Craig Anderson credits a trip to Rochester with providing the wake-up call that paved the way for his 19-year (and counting) NHL career.
Anderson had been placed on waivers and claimed three times during the 2005-06 season, going from Chicago to Boston to St. Louis and finally back to Chicago in a span of 14 days. He was 24 years old, had 56 NHL games under his belt and was struggling to stick in one spot.
Chicago traded Anderson to Florida after that season. He spent most of the following year not with the Panthers, but with their AHL club: the Rochester Americans. Finally, he faced a reckoning.
He could either accept his status as a minor leaguer, or he could do something about it.
“That summer, after I went back to the minors, I really took a hold of my training, started getting a personal trainer on a daily basis and kind of changed just the mindset of ‘Hey, you can play hockey for the rest of your life making National Hockey League money or you can play in the minors and then have to go get a job when you’re done,'” Anderson recalled Thursday.
“I think I loved the game enough to say I’m going to put myself through the off-ice work to be able to play the game at the highest level.”
Anderson, now 40 and fifth among active goaltenders in games played, intends to share the lessons he learned the hard way during the upcoming season in Buffalo. The Sabres signed the goalie to a one-year contract worth $750,000 on July 28.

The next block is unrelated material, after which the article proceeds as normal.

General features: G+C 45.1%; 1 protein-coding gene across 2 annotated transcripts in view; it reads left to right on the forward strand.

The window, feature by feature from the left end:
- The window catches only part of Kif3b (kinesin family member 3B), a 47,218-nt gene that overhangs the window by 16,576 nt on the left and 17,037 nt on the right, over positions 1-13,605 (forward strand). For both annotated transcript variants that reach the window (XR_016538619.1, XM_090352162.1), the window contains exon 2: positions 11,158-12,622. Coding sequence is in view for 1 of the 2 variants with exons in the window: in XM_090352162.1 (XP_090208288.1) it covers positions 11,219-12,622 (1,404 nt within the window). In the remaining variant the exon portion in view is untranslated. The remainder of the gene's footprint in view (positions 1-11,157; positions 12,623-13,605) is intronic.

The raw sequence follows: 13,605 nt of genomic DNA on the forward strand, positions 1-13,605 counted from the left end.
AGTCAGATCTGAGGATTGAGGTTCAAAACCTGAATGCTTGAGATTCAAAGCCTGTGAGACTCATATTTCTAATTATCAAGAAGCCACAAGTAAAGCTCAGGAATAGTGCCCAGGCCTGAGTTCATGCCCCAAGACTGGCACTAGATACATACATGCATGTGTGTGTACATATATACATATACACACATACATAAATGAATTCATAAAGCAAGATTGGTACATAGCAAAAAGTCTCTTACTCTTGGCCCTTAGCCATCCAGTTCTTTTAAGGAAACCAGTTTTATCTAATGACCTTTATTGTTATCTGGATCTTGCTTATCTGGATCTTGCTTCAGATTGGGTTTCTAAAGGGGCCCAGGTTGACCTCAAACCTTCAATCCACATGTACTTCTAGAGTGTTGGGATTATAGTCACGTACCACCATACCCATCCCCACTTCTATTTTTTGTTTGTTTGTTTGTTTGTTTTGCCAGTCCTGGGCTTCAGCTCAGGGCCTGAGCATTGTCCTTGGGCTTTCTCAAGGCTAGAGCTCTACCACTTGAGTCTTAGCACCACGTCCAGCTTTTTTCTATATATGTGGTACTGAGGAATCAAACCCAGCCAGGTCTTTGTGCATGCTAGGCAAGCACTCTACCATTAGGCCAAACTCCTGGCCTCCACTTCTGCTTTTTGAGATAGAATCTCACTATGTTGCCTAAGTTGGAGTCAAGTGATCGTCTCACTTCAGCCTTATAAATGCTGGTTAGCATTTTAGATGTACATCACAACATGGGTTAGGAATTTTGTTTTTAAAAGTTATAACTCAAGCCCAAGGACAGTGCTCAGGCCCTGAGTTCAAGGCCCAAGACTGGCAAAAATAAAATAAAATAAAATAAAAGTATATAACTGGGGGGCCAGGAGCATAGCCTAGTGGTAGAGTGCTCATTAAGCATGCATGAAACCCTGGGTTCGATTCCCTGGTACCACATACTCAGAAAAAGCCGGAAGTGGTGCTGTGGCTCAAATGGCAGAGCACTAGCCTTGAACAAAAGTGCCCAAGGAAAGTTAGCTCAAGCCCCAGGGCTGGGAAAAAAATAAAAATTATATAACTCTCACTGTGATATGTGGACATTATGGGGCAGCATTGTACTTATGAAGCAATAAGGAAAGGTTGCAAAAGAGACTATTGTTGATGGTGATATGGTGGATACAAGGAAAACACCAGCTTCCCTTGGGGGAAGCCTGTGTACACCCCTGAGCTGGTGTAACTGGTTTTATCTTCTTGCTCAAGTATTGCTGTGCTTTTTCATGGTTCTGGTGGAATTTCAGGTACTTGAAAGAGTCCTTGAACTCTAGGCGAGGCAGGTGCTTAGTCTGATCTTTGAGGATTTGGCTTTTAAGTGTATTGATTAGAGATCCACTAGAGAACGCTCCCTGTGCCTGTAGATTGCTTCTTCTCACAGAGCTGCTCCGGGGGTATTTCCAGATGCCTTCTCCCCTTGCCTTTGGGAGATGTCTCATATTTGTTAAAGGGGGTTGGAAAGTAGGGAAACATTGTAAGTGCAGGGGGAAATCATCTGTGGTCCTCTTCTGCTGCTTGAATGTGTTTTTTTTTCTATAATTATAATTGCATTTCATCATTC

He will be one of two incoming veterans competing for ice time along with 32-year-old Aaron Dell, who was also brought in on a one-year deal. They will be joined for training camp by 22-year-old Ukko-Pekka Luukkonen, who got his first taste of NHL action late last season.
Anderson described his role as twofold: compete for the crease while also doing his best to impart wisdom on a young locker room.
“Never be satisfied,” Anderson said. “It took me a while to figure that out, even down to summer workouts. Are you doing enough or are you doing more than enough to make sure you’re ready to go? If you’re doing the bare minimum, that’s what you’re going to get.
“Unfortunately, a lot of guys play their careers just doing the bare minimum. Some guys can get away with it, some guys end up being career minor leaguers because of it. There’s a great opportunity for a lot of young guys to come in and grab hold of a job here. If I can instill that mentality of never be satisfied, hopefully they have long careers.”
Anderson became a full-time starter with Colorado in 2009-10, when he led the league in saves and finished fourth in voting for the Vezina Trophy. He found a permanent home the following year in Ottawa, where he remained for nine seasons.
He left the Senators last season and joined the Washington Capitals, serving as the third goaltender behind the young tandem of Ilya Samsonov and Vitek Vanecek. He embraced the role of mentor and grinded to stay available, preparation that came in handy when he was called upon to make a pair of playoff starts during Washington’s first-round series against Boston.
He stopped 65 of 70 shots in those two games, good for a save percentage of .929.
“That’s still that fire to be ready when called upon is kind of what drives you to be your best every day,” he said. “That’s where it starts, in practice.”